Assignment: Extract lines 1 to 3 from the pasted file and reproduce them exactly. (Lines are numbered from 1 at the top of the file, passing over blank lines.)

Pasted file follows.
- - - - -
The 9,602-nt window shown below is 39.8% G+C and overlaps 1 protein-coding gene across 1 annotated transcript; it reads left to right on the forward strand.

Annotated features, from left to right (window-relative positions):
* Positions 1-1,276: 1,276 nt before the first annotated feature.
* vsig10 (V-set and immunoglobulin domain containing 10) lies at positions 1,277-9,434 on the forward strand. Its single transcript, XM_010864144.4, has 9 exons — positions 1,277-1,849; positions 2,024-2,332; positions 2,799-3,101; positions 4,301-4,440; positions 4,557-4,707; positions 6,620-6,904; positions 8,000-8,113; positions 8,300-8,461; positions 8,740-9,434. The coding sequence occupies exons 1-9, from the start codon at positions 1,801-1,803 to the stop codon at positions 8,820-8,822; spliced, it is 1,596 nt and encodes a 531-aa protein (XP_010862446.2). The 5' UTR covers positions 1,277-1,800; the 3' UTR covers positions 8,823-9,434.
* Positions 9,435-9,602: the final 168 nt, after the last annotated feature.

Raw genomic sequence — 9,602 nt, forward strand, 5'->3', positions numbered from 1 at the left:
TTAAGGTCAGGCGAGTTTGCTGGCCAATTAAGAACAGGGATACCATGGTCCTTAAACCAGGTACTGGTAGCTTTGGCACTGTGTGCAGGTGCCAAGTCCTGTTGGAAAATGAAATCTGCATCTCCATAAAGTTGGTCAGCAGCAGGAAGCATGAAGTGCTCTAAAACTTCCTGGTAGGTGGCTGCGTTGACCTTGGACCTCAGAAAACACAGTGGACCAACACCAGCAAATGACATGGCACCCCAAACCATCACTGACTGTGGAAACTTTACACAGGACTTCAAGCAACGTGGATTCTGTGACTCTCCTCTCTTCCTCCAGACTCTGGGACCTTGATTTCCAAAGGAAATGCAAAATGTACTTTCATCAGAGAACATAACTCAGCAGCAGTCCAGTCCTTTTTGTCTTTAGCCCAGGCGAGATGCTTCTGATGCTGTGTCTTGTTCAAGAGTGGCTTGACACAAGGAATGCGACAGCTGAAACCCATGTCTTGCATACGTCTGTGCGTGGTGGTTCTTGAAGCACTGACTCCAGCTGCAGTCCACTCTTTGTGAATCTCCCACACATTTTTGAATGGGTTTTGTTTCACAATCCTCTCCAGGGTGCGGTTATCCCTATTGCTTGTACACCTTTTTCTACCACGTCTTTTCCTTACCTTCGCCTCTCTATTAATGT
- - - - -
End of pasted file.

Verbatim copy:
The 9,602-nt window shown below is 39.8% G+C and overlaps 1 protein-coding gene across 1 annotated transcript; it reads left to right on the forward strand.

Annotated features, from left to right (window-relative positions):
* Positions 1-1,276: 1,276 nt before the first annotated feature.